My father-in-law owns a retail shop in our community and has logged countless hours building his business through the years. Four of his sisters taught school and he’s been always been irked by the fact that they worked 180 days per year and had all their benefits paid for. The scenario has made for some “interesting” discussions during family gatherings. Nothing changed when one of them bought a few rental properties. She was still viewed as someone who had ample time in the summer to pursue real estate investment, not a “businessperson”— just a person who bought houses for additional monthly income because the pursuit didn’t grow from there.
Many people start out in real estate investing by sticking a toe in the water. Some folks continue to dabble, some grow, and some fail. Buying and selling houses as a business had always been my full-fledged intent when I acquired my first rental property. I sought to shed the burden of the 9-5 life and gain some financial independence. Like my wife’s Dad, I soon found out that running a real estate investing business, or any kind of business for that matter, demands a lot more of my time than I originally bargained for. But the business belongs to me. I am my own boss and the revenue provides security for my family.
Building a Business By Buying and Selling Houses
I think a lot of people hold the views that my father-in-law held before I started buying, renovating, and selling homes—that it’s a sidelight and not a principal path to earning a living. That’s not necessarily so. If done correctly, the rewards can be plentiful in real estate and investors can shuck their corporate jobs for full-time work. But, before diving in, there are some basics you should consider.
Know Your Strengths
Running my business means that I wear a lot of hats. Some look good on me and others don’t fit. My strengths have always been people skills and a good amount of financial wherewithal. I like numbers, but some people don’t. Right from the start, you should evaluate your strengths.
Ask yourself which facets of the real estate investment business you can handle and which need to be delegated. For instance, I can do some basic landscaping and painting but when it comes to electrical and plumbing work, forget it. Yet, these skills are vital to making my investments in distressed houses viable. Fortunately, through my connections to other investors, I have developed a network of efficient contractors. Their reliability helps me to meet the deadlines that are critical for me to realize optimal returns.
I would advise no one to tell their boss goodbye before ensuring that current income can be supplanted by self-employment income. Buying and selling homes isn’t as easy as TV celebs make it seem. This business involves a considerable amount of time and effort, and you don’t want to start by biting off more than you can chew.
Whether you find a lead through personal contacts, foreclosure auctions, or pre-foreclosure actions, you’ll want to pay the lowest possible price to boost your return on investment. But, even if the property seems like a good deal at the outset, take a close look at how much rehab work needs to be done. Of course, you’ll need to run the numbers to see if the rehab costs still leave you with some money on the backend of the deal but that shouldn’t be your only consideration. If you’ve never rehabbed a house before, you don’t want to buy a major project. Start small, building your experience—and business—on solid footing.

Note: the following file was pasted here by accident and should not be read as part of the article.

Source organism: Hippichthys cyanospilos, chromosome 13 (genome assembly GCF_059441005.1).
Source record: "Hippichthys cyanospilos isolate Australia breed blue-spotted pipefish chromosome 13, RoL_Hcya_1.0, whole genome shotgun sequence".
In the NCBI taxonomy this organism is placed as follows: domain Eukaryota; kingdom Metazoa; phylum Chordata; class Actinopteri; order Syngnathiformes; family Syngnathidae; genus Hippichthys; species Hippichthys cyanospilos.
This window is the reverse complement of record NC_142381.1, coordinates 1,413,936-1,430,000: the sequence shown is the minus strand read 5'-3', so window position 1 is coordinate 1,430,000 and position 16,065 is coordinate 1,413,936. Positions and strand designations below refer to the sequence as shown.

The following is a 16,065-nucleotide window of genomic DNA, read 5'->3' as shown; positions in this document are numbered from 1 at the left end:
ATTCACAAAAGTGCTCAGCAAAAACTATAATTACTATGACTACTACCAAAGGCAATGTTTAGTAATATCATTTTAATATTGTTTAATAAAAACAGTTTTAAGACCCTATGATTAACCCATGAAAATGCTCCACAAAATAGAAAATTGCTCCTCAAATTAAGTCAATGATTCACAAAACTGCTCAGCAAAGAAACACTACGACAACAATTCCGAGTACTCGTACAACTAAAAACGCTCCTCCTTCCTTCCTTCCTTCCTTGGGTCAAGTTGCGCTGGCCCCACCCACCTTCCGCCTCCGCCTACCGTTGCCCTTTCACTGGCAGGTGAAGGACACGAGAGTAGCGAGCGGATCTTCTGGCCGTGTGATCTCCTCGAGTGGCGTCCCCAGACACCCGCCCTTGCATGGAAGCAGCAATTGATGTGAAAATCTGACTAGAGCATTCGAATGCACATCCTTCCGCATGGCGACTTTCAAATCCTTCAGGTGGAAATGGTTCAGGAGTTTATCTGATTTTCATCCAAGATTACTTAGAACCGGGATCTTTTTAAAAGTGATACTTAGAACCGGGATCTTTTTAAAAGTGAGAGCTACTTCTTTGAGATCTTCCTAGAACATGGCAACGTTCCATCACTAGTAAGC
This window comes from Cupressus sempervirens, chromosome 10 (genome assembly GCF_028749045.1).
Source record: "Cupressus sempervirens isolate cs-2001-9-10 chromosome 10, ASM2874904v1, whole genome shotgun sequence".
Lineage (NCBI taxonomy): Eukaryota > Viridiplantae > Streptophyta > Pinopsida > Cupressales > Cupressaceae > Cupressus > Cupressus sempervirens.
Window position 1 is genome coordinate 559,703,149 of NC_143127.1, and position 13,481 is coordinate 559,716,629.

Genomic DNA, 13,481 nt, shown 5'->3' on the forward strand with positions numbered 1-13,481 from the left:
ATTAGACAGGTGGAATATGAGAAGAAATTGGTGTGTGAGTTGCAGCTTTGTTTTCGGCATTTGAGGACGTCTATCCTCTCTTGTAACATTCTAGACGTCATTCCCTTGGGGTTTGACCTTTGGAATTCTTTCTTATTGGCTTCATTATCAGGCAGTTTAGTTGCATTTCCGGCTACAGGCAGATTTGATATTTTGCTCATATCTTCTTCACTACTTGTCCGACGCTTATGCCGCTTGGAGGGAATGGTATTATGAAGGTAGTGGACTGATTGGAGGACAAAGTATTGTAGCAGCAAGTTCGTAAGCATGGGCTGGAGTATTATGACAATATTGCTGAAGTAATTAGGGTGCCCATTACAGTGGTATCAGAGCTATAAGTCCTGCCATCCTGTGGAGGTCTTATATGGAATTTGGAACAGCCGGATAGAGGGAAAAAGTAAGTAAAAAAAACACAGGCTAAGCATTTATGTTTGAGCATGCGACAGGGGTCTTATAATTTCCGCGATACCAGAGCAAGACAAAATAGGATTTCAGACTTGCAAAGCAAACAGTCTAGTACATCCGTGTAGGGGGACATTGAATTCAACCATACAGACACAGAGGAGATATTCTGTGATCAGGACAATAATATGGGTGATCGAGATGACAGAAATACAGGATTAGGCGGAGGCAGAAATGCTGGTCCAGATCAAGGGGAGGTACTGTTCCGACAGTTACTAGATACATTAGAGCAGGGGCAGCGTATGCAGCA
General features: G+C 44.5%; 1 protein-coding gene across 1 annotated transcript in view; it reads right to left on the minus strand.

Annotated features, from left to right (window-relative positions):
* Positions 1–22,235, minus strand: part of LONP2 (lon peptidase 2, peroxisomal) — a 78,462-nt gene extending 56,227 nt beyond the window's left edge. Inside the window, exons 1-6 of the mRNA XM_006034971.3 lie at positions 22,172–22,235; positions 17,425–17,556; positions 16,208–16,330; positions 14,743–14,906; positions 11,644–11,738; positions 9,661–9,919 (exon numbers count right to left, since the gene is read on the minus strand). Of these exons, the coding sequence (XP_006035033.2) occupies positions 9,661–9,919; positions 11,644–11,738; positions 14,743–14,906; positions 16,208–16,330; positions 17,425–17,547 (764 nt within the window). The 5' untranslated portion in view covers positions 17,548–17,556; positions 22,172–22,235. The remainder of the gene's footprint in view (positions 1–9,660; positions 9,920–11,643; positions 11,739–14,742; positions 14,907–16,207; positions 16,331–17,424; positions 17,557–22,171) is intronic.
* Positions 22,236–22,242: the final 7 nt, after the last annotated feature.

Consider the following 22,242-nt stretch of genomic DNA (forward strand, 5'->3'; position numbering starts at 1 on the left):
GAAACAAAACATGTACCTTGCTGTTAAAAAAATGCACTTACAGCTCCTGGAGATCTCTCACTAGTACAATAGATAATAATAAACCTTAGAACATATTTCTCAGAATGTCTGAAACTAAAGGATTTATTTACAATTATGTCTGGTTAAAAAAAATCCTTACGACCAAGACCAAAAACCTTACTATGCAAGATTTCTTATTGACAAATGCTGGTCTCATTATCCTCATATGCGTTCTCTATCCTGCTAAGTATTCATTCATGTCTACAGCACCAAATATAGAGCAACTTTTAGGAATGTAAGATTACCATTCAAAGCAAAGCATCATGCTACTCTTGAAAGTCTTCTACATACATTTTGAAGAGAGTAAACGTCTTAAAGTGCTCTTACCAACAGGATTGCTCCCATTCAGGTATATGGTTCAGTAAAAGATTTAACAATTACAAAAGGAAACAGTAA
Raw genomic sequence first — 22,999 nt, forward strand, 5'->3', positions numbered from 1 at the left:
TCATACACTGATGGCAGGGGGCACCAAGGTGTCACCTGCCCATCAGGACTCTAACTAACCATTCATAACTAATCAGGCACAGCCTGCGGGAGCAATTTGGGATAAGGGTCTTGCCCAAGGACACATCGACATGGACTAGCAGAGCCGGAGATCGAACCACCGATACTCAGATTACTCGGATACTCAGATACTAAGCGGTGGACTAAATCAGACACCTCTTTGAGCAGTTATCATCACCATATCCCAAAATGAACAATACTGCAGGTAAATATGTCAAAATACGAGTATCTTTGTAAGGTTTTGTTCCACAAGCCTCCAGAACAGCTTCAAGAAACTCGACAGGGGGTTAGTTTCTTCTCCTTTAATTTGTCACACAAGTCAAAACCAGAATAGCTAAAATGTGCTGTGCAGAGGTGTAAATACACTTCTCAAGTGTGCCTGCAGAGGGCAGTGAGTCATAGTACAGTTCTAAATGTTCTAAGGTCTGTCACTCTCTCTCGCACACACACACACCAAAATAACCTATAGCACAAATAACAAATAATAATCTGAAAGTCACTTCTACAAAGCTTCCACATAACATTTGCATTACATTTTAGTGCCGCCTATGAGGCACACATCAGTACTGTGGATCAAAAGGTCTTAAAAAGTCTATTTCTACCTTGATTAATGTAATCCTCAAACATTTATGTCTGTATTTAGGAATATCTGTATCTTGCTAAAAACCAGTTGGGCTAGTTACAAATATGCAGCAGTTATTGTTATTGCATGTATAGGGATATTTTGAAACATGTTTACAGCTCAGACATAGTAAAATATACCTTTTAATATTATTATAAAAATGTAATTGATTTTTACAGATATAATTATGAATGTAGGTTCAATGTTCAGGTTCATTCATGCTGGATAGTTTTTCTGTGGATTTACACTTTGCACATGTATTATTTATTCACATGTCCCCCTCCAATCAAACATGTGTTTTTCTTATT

Finding the Funds
Ah, yes. Dollars and cents should definitely be a central focus. I only ever had experience with traditional lenders when I bought my own home. I thought that was the only option out there. As I began to flip houses, however, my lenders bristled at the notion of financing distressed properties that I wanted to rehab and sell quickly. Banks understand the concept but most don’t care to be a party to it.
Research led me to get a hard money loan. These private lenders understand the business of flipping houses and are more than willing to evaluate your deal. If the numbers look good, they can finance not only the acquisition price but also the repairs and upgrades that a distressed dwelling requires. As a bonus, they sometimes close deals in under 30 days so you can close on a good property fast when you see one.
Growing For the Future
Successfully buying and selling houses can be a grind—albeit a fruitful one. When I bought my first investment property, I admittedly was scared and excited at the same time. That’s a natural reaction when spending time and money on a new venture. Capitalize on that exciting part and mitigate the anxiety with a support network that can help you turn your part-time passion into your own reputable business. Believe me, I learned this the hard way.
When my first couple of deals didn’t pan out the way I’d hoped, I knew that there would be no way I could walk away from my day job to start a real estate investing company if I didn’t find some help. With HomeVestors®, I got more than I anticipated. As an independently owned and operated HomeVestors® franchisee, I have plentiful leads on investment opportunities—thanks to the nationally-known “We Buy Ugly Houses®” marketing campaign—and proprietary tools for evaluating deals. If I ever have a question about how to move forward, whether it’s about financing or real estate investment trends, my network of other franchisees and a seasoned Development Agent are on hand to provide perspective.
Contact HomeVestors® now to begin a lasting relationship with professional real estate investors who want you to grow and prosper.
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